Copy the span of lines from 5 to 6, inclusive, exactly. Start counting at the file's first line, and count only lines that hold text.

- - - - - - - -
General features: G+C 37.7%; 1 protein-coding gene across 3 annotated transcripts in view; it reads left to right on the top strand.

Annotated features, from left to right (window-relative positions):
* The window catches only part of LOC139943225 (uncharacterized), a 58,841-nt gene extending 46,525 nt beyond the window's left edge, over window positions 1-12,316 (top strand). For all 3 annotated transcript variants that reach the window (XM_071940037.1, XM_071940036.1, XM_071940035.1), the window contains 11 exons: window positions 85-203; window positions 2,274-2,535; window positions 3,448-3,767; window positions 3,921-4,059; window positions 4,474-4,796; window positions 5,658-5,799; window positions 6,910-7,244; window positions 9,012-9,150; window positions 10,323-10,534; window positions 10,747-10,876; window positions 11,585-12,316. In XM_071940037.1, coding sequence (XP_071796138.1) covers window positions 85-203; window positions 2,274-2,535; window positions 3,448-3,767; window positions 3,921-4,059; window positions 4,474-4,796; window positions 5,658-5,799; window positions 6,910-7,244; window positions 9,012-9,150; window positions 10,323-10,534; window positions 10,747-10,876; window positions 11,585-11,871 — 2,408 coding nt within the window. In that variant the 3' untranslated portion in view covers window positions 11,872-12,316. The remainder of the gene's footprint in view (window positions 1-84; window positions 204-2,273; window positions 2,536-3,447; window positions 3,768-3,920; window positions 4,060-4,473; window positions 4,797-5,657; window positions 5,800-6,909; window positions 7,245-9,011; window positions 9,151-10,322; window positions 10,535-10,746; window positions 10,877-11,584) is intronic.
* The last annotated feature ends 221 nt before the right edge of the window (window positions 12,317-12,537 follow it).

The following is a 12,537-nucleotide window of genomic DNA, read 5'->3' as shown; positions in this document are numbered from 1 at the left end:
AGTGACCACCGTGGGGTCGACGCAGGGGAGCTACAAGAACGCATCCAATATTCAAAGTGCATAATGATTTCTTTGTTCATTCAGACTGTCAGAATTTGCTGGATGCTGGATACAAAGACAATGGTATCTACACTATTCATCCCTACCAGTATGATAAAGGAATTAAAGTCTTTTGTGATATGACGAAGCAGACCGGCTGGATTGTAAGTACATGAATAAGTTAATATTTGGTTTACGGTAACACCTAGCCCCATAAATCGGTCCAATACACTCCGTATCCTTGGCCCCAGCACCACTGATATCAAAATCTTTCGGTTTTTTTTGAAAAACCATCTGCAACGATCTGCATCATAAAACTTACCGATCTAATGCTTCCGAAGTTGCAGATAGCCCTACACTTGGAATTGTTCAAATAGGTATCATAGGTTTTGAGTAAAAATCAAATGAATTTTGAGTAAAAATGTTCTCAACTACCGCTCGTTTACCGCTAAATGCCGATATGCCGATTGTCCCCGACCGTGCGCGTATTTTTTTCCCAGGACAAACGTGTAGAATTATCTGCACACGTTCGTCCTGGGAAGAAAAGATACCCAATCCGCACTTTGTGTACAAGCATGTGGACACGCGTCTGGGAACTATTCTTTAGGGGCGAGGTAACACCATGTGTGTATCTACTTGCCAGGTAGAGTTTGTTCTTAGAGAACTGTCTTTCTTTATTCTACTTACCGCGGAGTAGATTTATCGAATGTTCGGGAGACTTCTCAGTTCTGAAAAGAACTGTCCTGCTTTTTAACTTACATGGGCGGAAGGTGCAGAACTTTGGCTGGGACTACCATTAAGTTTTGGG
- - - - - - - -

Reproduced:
The following is a 12,537-nucleotide window of genomic DNA, read 5'->3' as shown; positions in this document are numbered from 1 at the left end:
AGTGACCACCGTGGGGTCGACGCAGGGGAGCTACAAGAACGCATCCAATATTCAAAGTGCATAATGATTTCTTTGTTCATTCAGACTGTCAGAATTTGCTGGATGCTGGATACAAAGACAATGGTATCTACACTATTCATCCCTACCAGTATGATAAAGGAATTAAAGTCTTTTGTGATATGACGAAGCAGACCGGCTGGATTGTAAGTACATGAATAAGTTAATATTTGGTTTACGGTAACACCTAGCCCCATAAATCGGTCCAATACACTCCGTATCCTTGGCCCCAGCACCACTGATATCAAAATCTTTCGGTTTTTTTTGAAAAACCATCTGCAACGATCTGCATCATAAAACTTACCGATCTAATGCTTCCGAAGTTGCAGATAGCCCTACACTTGGAATTGTTCAAATAGGTATCATAGGTTTTGAGTAAAAATCAAATGAATTTTGAGTAAAAATGTTCTCAACTACCGCTCGTTTACCGCTAAATGCCGATATGCCGATTGTCCCCGACCGTGCGCGTATTTTTTTCCCAGGACAAACGTGTAGAATTATCTGCACACGTTCGTCCTGGGAAGAAAAGATACCCAATCCGCACTTTGTGTACAAGCATGTGGACACGCGTCTGGGAACTATTCTTTAGGGGCGAGGTAACACCATGTGTGTATCTACTTGCCAGGTAGAGTTTGTTCTTAGAGAACTGTCTTTCTTTATTCTACTTACCGCGGAGTAGATTTATCGAATGTTCGGGAGACTTCTCAGTTCTGAAAAGAACTGTCCTGCTTTTTAACTTACATGGGCGGAAGGTGCAGAACTTTGGCTGGGACTACCATTAAGTTTTGGG